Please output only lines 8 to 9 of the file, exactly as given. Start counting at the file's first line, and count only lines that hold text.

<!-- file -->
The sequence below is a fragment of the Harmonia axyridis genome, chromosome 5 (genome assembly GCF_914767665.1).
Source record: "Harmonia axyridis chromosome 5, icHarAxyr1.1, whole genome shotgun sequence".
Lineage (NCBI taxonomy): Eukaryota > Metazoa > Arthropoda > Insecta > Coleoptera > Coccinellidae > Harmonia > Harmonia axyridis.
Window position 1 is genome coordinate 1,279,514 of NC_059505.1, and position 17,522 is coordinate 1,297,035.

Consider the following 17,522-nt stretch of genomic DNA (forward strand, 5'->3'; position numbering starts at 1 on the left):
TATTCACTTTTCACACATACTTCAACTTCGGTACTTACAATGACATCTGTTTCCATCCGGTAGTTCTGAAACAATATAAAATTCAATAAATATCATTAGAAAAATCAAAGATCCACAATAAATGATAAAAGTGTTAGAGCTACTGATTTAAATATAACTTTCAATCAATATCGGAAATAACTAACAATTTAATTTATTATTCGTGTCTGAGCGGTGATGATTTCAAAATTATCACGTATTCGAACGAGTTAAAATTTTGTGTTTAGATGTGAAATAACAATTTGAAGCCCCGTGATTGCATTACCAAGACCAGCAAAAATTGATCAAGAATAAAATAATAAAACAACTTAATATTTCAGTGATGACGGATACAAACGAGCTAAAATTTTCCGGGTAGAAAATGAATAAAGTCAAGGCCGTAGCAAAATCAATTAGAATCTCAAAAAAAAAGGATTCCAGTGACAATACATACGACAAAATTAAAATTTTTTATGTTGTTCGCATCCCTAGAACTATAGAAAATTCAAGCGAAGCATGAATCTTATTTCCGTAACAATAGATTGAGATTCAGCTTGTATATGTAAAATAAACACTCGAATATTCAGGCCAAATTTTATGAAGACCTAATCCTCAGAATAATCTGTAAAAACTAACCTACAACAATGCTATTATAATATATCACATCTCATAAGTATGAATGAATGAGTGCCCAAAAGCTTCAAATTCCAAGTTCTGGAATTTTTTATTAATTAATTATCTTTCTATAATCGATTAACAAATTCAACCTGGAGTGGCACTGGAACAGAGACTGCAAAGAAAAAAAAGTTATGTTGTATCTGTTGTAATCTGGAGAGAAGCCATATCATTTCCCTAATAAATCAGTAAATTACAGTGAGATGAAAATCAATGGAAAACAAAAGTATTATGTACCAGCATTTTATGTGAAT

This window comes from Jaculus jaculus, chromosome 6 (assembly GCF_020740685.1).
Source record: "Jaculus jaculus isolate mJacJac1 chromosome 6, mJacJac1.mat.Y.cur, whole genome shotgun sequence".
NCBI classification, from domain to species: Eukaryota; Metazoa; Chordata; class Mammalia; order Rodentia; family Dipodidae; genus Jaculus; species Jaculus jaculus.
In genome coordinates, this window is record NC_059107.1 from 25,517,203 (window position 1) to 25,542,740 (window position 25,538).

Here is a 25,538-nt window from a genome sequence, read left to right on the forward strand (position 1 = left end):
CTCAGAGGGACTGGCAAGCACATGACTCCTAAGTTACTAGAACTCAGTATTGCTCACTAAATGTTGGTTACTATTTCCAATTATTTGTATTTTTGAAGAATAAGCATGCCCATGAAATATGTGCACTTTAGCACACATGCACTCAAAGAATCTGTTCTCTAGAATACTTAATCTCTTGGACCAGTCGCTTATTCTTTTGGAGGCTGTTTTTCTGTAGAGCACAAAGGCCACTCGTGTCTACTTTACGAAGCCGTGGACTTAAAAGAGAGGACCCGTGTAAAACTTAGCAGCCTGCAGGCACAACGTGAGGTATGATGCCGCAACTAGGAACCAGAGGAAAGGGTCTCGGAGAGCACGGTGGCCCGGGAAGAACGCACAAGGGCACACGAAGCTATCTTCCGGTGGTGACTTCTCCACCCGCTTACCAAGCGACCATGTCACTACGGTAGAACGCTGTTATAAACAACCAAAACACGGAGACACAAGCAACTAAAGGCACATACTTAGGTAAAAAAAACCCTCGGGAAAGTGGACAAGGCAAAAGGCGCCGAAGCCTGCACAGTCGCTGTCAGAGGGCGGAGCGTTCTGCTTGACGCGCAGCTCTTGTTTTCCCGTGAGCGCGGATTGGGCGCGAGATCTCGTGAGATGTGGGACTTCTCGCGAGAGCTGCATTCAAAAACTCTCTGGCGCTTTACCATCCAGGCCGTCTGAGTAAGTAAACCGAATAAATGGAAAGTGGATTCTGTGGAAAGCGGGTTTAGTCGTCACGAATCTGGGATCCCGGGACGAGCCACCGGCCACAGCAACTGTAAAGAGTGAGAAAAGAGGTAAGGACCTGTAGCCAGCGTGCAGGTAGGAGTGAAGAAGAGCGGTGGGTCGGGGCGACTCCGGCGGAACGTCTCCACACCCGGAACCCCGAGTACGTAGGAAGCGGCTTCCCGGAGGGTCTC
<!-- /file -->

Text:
Source record: "Jaculus jaculus isolate mJacJac1 chromosome 6, mJacJac1.mat.Y.cur, whole genome shotgun sequence".
NCBI classification, from domain to species: Eukaryota; Metazoa; Chordata; class Mammalia; order Rodentia; family Dipodidae; genus Jaculus; species Jaculus jaculus.